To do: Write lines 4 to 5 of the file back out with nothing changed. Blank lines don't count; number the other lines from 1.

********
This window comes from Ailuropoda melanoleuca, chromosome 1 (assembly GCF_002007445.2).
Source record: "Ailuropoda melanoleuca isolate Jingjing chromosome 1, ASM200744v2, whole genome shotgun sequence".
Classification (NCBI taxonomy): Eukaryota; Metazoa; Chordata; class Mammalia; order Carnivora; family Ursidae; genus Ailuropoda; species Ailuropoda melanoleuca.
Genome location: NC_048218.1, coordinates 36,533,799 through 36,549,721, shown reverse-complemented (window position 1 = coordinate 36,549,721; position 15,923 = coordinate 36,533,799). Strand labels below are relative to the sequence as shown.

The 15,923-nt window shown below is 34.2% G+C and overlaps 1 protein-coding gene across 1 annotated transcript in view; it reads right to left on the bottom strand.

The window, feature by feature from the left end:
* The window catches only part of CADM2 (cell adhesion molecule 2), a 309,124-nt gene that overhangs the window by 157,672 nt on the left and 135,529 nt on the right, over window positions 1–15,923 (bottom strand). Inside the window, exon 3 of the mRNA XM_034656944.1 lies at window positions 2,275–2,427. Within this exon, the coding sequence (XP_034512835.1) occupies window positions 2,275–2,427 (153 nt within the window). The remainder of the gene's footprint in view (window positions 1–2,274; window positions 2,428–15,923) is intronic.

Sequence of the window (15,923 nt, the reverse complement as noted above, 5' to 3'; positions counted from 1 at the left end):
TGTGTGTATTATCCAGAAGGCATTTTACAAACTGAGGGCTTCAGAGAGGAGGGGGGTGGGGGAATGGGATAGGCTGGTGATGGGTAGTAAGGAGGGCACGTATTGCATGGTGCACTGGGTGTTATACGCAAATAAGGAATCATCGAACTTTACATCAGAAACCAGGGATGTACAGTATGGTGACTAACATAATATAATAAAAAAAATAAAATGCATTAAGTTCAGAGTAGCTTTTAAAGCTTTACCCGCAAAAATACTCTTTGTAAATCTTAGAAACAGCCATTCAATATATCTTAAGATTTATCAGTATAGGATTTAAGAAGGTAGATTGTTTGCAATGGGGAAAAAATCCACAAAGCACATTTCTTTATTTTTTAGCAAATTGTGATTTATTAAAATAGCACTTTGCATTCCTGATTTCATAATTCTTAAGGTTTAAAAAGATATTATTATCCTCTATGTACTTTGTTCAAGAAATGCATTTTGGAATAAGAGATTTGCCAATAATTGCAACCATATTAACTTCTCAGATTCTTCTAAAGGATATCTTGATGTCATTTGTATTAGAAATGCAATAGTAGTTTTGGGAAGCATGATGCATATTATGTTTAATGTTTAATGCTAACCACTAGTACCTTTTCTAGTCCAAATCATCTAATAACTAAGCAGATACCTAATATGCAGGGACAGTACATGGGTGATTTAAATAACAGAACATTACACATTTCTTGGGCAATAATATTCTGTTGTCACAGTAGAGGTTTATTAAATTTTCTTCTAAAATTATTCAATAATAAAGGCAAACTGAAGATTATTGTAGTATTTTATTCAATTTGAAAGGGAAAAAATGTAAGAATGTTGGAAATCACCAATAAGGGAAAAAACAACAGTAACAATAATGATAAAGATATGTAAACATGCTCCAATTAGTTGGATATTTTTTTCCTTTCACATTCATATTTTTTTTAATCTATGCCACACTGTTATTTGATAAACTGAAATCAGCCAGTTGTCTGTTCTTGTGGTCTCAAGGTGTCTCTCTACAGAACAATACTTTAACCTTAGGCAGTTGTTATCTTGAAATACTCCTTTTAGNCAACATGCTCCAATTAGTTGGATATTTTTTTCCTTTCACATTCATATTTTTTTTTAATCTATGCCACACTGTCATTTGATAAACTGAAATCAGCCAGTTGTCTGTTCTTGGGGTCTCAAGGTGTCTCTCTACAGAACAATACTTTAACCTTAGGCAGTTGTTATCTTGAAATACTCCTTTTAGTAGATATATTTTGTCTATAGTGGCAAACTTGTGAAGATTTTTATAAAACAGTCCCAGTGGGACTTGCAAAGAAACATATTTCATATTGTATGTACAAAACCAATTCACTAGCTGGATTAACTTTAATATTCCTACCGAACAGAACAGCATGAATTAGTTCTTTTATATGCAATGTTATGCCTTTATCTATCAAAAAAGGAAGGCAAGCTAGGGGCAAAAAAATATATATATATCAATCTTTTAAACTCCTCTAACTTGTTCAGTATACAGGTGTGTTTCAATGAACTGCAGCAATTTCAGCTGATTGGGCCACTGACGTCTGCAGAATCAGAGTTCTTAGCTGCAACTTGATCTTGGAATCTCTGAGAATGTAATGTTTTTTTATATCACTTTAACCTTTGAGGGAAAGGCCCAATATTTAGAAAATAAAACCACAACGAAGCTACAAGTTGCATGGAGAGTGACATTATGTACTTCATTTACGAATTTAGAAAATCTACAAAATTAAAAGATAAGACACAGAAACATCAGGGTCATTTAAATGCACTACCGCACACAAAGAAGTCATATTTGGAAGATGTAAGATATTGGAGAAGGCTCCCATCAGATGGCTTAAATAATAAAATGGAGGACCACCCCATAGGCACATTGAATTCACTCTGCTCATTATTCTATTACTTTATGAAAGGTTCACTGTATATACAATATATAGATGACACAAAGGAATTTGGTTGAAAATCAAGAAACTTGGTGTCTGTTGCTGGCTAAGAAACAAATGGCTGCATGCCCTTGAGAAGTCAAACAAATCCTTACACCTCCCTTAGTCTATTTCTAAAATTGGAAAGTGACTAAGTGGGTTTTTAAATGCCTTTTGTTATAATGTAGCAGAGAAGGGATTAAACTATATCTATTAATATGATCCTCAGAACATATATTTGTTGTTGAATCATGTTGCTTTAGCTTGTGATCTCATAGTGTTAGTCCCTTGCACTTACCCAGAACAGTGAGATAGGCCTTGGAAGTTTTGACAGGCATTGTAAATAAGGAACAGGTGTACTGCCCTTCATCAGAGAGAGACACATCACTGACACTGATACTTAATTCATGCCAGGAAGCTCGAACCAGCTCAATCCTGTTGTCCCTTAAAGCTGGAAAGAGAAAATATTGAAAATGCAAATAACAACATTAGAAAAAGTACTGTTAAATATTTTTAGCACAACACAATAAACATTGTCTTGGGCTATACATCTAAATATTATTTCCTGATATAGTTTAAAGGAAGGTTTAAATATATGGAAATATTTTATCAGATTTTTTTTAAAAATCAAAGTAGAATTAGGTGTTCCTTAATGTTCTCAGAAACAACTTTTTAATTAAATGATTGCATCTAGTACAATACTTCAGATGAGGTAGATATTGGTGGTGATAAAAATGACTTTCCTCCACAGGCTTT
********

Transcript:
Genome location: NC_048218.1, coordinates 36,533,799 through 36,549,721, shown reverse-complemented (window position 1 = coordinate 36,549,721; position 15,923 = coordinate 36,533,799). Strand labels below are relative to the sequence as shown.

The 15,923-nt window shown below is 34.2% G+C and overlaps 1 protein-coding gene across 1 annotated transcript in view; it reads right to left on the bottom strand.